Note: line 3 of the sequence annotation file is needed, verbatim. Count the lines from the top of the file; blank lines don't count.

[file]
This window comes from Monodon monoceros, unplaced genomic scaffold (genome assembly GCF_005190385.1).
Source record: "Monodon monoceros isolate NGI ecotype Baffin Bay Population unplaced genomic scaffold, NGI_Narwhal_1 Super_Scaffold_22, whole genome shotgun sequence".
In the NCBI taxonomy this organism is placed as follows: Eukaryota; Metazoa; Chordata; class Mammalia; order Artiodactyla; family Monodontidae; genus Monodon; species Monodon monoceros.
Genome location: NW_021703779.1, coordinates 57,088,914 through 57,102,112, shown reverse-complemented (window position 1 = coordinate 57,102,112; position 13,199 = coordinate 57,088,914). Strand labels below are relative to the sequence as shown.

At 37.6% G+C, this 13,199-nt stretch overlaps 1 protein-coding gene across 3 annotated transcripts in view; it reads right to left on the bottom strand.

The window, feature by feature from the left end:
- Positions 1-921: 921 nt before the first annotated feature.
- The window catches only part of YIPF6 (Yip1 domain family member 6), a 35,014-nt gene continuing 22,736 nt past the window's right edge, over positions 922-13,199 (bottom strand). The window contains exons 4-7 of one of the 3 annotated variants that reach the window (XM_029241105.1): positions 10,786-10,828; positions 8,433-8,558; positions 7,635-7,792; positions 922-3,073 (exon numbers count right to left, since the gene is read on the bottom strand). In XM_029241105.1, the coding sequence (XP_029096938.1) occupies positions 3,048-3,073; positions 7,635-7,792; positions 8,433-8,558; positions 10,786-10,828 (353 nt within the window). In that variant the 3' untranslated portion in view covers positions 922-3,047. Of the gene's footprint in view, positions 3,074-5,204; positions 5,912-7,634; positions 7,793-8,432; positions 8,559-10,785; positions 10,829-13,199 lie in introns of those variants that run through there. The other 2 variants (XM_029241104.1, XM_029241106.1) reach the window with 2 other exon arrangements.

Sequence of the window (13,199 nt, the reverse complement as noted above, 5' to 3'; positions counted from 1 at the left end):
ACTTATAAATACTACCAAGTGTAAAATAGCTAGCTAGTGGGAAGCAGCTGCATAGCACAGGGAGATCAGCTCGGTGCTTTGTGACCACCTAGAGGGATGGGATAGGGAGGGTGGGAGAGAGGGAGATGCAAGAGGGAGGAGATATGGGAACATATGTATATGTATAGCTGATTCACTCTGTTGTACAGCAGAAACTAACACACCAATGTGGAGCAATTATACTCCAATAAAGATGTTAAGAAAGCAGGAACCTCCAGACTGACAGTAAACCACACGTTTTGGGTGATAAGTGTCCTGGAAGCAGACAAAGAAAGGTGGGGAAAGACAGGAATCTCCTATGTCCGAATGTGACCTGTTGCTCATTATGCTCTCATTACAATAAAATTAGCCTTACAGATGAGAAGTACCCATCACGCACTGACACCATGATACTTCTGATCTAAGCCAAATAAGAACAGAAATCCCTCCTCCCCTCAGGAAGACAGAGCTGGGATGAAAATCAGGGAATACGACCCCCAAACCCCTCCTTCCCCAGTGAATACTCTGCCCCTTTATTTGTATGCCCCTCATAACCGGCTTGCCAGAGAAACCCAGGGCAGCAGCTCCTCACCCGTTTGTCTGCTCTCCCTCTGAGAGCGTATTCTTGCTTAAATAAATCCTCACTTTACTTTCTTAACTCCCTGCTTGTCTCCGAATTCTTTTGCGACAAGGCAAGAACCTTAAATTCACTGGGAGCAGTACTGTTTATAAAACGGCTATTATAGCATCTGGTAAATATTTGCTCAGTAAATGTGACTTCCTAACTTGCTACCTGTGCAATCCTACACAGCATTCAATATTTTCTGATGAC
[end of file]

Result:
In the NCBI taxonomy this organism is placed as follows: Eukaryota; Metazoa; Chordata; class Mammalia; order Artiodactyla; family Monodontidae; genus Monodon; species Monodon monoceros.